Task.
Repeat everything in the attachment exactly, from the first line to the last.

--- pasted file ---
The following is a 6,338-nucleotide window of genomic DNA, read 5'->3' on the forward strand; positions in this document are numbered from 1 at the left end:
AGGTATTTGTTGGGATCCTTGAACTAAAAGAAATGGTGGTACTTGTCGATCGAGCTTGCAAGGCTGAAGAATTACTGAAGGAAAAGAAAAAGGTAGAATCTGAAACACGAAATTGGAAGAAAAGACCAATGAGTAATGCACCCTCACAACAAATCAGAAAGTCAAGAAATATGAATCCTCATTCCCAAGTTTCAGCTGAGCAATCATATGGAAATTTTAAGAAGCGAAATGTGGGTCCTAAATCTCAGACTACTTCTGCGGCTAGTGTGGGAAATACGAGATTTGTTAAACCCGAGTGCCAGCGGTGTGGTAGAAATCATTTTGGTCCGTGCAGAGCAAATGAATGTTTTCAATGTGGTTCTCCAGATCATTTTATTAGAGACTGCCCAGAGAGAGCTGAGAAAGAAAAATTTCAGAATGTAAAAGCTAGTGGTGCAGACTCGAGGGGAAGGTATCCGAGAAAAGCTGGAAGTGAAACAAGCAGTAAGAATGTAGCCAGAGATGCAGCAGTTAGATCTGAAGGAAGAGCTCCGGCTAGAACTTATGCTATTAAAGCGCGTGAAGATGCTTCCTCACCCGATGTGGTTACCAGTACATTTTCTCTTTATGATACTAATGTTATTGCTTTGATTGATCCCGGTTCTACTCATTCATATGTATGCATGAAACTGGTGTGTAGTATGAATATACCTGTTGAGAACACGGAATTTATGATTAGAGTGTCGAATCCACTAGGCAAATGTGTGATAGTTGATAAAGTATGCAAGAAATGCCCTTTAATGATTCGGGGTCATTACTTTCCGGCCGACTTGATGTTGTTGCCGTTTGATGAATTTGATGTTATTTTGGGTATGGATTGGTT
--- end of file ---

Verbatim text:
The following is a 6,338-nucleotide window of genomic DNA, read 5'->3' on the forward strand; positions in this document are numbered from 1 at the left end:
AGGTATTTGTTGGGATCCTTGAACTAAAAGAAATGGTGGTACTTGTCGATCGAGCTTGCAAGGCTGAAGAATTACTGAAGGAAAAGAAAAAGGTAGAATCTGAAACACGAAATTGGAAGAAAAGACCAATGAGTAATGCACCCTCACAACAAATCAGAAAGTCAAGAAATATGAATCCTCATTCCCAAGTTTCAGCTGAGCAATCATATGGAAATTTTAAGAAGCGAAATGTGGGTCCTAAATCTCAGACTACTTCTGCGGCTAGTGTGGGAAATACGAGATTTGTTAAACCCGAGTGCCAGCGGTGTGGTAGAAATCATTTTGGTCCGTGCAGAGCAAATGAATGTTTTCAATGTGGTTCTCCAGATCATTTTATTAGAGACTGCCCAGAGAGAGCTGAGAAAGAAAAATTTCAGAATGTAAAAGCTAGTGGTGCAGACTCGAGGGGAAGGTATCCGAGAAAAGCTGGAAGTGAAACAAGCAGTAAGAATGTAGCCAGAGATGCAGCAGTTAGATCTGAAGGAAGAGCTCCGGCTAGAACTTATGCTATTAAAGCGCGTGAAGATGCTTCCTCACCCGATGTGGTTACCAGTACATTTTCTCTTTATGATACTAATGTTATTGCTTTGATTGATCCCGGTTCTACTCATTCATATGTATGCATGAAACTGGTGTGTAGTATGAATATACCTGTTGAGAACACGGAATTTATGATTAGAGTGTCGAATCCACTAGGCAAATGTGTGATAGTTGATAAAGTATGCAAGAAATGCCCTTTAATGATTCGGGGTCATTACTTTCCGGCCGACTTGATGTTGTTGCCGTTTGATGAATTTGATGTTATTTTGGGTATGGATTGGTT